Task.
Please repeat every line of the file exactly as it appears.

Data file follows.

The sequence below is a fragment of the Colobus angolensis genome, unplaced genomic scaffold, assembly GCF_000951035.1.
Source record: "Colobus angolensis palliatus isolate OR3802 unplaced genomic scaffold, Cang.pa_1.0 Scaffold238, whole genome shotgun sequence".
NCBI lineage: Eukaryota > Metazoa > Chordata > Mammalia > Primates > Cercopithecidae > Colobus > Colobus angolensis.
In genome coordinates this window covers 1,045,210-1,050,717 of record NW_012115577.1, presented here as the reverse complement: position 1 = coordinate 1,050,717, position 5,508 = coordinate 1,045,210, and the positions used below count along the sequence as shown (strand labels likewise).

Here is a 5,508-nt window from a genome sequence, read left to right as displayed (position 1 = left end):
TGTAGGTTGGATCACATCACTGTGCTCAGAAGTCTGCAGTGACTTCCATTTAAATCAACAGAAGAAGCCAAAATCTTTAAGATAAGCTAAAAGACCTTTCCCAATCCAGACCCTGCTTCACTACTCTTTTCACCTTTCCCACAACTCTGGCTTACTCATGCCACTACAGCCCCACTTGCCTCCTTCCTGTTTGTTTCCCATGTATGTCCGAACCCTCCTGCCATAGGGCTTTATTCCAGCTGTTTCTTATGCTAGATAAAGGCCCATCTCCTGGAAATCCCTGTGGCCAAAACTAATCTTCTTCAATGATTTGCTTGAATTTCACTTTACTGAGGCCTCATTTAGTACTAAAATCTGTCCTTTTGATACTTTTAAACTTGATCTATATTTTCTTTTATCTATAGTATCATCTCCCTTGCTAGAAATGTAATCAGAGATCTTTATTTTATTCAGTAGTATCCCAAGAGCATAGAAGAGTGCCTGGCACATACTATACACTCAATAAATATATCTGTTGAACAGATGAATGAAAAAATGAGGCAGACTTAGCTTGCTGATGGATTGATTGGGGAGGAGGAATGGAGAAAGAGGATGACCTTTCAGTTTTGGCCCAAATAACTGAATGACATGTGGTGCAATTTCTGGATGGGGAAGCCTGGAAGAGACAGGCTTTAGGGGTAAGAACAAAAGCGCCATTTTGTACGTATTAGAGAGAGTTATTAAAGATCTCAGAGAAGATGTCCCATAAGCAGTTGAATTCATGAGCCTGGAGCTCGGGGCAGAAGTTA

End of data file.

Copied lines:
The sequence below is a fragment of the Colobus angolensis genome, unplaced genomic scaffold, assembly GCF_000951035.1.
Source record: "Colobus angolensis palliatus isolate OR3802 unplaced genomic scaffold, Cang.pa_1.0 Scaffold238, whole genome shotgun sequence".
NCBI lineage: Eukaryota > Metazoa > Chordata > Mammalia > Primates > Cercopithecidae > Colobus > Colobus angolensis.
In genome coordinates this window covers 1,045,210-1,050,717 of record NW_012115577.1, presented here as the reverse complement: position 1 = coordinate 1,050,717, position 5,508 = coordinate 1,045,210, and the positions used below count along the sequence as shown (strand labels likewise).

Here is a 5,508-nt window from a genome sequence, read left to right as displayed (position 1 = left end):
TGTAGGTTGGATCACATCACTGTGCTCAGAAGTCTGCAGTGACTTCCATTTAAATCAACAGAAGAAGCCAAAATCTTTAAGATAAGCTAAAAGACCTTTCCCAATCCAGACCCTGCTTCACTACTCTTTTCACCTTTCCCACAACTCTGGCTTACTCATGCCACTACAGCCCCACTTGCCTCCTTCCTGTTTGTTTCCCATGTATGTCCGAACCCTCCTGCCATAGGGCTTTATTCCAGCTGTTTCTTATGCTAGATAAAGGCCCATCTCCTGGAAATCCCTGTGGCCAAAACTAATCTTCTTCAATGATTTGCTTGAATTTCACTTTACTGAGGCCTCATTTAGTACTAAAATCTGTCCTTTTGATACTTTTAAACTTGATCTATATTTTCTTTTATCTATAGTATCATCTCCCTTGCTAGAAATGTAATCAGAGATCTTTATTTTATTCAGTAGTATCCCAAGAGCATAGAAGAGTGCCTGGCACATACTATACACTCAATAAATATATCTGTTGAACAGATGAATGAAAAAATGAGGCAGACTTAGCTTGCTGATGGATTGATTGGGGAGGAGGAATGGAGAAAGAGGATGACCTTTCAGTTTTGGCCCAAATAACTGAATGACATGTGGTGCAATTTCTGGATGGGGAAGCCTGGAAGAGACAGGCTTTAGGGGTAAGAACAAAAGCGCCATTTTGTACGTATTAGAGAGAGTTATTAAAGATCTCAGAGAAGATGTCCCATAAGCAGTTGAATTCATGAGCCTGGAGCTCGGGGCAGAAGTTA